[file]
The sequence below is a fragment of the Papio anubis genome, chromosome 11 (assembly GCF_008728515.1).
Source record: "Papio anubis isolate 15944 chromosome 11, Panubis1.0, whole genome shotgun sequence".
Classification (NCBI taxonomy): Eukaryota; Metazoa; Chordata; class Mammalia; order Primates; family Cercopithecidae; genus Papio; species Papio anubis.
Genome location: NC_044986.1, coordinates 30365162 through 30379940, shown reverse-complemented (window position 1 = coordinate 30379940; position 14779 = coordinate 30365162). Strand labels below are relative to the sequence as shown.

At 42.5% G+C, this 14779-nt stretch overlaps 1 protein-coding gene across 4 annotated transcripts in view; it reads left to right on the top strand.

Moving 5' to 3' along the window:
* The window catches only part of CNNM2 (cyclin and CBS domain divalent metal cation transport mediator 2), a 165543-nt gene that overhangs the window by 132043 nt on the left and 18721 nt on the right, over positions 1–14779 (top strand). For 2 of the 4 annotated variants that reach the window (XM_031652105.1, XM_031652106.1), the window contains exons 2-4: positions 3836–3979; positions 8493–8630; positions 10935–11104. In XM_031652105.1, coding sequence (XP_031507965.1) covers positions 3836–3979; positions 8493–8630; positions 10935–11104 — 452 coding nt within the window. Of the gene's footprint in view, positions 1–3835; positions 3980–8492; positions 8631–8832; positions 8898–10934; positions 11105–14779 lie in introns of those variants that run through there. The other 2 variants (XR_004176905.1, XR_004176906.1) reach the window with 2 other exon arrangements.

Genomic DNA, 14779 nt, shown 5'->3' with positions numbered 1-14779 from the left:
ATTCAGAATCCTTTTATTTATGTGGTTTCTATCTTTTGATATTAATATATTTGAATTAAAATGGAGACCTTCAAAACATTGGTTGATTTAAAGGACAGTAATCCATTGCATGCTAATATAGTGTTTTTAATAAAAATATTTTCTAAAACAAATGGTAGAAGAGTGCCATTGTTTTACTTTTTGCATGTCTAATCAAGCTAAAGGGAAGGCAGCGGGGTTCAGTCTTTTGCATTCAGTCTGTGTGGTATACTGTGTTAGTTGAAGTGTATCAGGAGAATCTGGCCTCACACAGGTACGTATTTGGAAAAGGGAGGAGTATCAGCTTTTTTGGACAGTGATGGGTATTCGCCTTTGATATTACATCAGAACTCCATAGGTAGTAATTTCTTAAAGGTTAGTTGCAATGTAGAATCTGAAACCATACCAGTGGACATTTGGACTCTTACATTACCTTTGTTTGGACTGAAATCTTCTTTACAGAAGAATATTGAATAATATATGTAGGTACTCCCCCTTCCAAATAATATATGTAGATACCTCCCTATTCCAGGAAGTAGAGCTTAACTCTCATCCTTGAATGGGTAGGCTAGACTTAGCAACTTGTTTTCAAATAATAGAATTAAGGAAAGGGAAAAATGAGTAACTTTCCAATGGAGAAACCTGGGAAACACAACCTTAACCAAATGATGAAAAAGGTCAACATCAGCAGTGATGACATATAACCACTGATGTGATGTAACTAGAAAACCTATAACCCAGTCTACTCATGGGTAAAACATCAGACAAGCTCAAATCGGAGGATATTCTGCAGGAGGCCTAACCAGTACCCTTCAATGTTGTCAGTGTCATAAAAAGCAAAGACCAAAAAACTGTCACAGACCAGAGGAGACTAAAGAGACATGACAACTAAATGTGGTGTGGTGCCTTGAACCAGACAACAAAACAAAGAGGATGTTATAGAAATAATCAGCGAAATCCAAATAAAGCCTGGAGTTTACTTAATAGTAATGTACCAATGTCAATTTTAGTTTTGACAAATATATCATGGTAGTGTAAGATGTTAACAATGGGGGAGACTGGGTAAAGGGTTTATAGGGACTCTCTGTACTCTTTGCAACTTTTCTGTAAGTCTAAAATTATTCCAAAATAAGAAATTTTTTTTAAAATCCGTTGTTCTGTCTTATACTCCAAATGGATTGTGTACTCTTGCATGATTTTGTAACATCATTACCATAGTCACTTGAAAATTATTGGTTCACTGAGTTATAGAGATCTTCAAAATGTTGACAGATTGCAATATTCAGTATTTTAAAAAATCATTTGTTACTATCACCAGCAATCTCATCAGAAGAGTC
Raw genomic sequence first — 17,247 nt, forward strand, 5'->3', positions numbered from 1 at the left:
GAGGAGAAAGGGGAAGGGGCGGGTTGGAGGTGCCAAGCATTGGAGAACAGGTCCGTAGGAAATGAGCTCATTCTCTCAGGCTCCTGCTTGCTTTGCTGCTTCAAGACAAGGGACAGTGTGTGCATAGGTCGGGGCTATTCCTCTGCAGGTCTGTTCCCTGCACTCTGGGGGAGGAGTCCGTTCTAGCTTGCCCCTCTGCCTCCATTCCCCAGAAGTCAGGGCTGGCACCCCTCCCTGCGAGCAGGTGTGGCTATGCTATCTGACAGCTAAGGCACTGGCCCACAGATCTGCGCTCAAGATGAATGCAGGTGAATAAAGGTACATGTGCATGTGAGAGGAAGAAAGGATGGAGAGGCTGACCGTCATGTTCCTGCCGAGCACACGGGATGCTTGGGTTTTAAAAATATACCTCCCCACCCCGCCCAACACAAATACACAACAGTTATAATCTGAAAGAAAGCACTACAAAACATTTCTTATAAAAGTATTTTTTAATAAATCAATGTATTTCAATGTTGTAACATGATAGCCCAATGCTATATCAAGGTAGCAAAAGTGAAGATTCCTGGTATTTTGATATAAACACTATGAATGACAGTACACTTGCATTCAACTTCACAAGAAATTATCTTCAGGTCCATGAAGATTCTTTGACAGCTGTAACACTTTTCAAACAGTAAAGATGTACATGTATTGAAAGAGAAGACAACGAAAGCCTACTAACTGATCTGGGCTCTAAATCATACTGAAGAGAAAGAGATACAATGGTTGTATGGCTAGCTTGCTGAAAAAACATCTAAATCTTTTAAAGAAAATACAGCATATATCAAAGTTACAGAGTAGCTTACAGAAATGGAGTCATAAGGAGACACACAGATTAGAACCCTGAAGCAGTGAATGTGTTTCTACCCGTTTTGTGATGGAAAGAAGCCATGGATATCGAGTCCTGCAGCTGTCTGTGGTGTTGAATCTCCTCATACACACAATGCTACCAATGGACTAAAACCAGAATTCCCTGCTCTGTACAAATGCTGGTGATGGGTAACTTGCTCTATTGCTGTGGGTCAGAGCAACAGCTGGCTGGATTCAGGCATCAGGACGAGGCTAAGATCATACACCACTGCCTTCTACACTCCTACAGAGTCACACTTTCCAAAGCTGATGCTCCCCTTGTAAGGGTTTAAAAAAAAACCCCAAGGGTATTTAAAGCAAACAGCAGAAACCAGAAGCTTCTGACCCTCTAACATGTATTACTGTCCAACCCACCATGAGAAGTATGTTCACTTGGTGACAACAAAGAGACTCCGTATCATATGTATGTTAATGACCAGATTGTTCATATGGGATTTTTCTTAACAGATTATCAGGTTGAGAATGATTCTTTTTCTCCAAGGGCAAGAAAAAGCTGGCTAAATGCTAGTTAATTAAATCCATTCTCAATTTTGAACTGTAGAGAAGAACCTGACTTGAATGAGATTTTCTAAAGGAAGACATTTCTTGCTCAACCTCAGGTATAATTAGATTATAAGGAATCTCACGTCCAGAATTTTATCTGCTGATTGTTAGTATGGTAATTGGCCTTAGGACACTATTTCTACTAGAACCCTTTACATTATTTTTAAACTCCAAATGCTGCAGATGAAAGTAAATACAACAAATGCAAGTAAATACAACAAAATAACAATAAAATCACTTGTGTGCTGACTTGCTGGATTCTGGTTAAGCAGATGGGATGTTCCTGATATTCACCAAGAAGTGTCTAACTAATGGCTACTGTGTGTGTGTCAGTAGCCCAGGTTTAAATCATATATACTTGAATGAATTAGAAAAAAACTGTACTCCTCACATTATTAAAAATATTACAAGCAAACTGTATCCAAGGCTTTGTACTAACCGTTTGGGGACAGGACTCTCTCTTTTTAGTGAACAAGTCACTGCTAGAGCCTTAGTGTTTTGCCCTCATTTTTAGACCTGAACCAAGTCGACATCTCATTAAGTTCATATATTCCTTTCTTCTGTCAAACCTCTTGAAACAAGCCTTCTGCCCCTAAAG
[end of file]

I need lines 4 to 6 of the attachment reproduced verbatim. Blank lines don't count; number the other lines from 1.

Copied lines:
Genome location: NC_044986.1, coordinates 30365162 through 30379940, shown reverse-complemented (window position 1 = coordinate 30379940; position 14779 = coordinate 30365162). Strand labels below are relative to the sequence as shown.

At 42.5% G+C, this 14779-nt stretch overlaps 1 protein-coding gene across 4 annotated transcripts in view; it reads left to right on the top strand.

Moving 5' to 3' along the window: